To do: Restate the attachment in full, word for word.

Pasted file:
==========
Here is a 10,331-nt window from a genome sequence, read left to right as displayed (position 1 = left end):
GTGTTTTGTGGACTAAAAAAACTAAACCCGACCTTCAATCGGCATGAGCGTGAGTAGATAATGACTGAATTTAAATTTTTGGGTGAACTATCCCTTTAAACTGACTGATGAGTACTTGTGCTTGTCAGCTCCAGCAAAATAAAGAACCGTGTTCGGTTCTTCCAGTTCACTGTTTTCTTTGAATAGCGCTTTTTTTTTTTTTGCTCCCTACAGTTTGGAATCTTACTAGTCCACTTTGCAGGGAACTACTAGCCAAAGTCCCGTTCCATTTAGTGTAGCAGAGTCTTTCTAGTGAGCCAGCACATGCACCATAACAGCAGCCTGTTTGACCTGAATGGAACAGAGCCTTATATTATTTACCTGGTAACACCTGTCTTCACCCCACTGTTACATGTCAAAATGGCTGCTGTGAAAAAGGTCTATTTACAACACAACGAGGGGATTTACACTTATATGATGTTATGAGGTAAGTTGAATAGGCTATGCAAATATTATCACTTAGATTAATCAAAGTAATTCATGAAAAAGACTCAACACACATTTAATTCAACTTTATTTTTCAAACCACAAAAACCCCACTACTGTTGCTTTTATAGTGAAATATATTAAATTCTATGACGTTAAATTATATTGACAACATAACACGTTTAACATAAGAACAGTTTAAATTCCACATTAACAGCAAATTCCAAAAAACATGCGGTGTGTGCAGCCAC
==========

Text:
Here is a 10,331-nt window from a genome sequence, read left to right as displayed (position 1 = left end):
GTGTTTTGTGGACTAAAAAAACTAAACCCGACCTTCAATCGGCATGAGCGTGAGTAGATAATGACTGAATTTAAATTTTTGGGTGAACTATCCCTTTAAACTGACTGATGAGTACTTGTGCTTGTCAGCTCCAGCAAAATAAAGAACCGTGTTCGGTTCTTCCAGTTCACTGTTTTCTTTGAATAGCGCTTTTTTTTTTTTTGCTCCCTACAGTTTGGAATCTTACTAGTCCACTTTGCAGGGAACTACTAGCCAAAGTCCCGTTCCATTTAGTGTAGCAGAGTCTTTCTAGTGAGCCAGCACATGCACCATAACAGCAGCCTGTTTGACCTGAATGGAACAGAGCCTTATATTATTTACCTGGTAACACCTGTCTTCACCCCACTGTTACATGTCAAAATGGCTGCTGTGAAAAAGGTCTATTTACAACACAACGAGGGGATTTACACTTATATGATGTTATGAGGTAAGTTGAATAGGCTATGCAAATATTATCACTTAGATTAATCAAAGTAATTCATGAAAAAGACTCAACACACATTTAATTCAACTTTATTTTTCAAACCACAAAAACCCCACTACTGTTGCTTTTATAGTGAAATATATTAAATTCTATGACGTTAAATTATATTGACAACATAACACGTTTAACATAAGAACAGTTTAAATTCCACATTAACAGCAAATTCCAAAAAACATGCGGTGTGTGCAGCCAC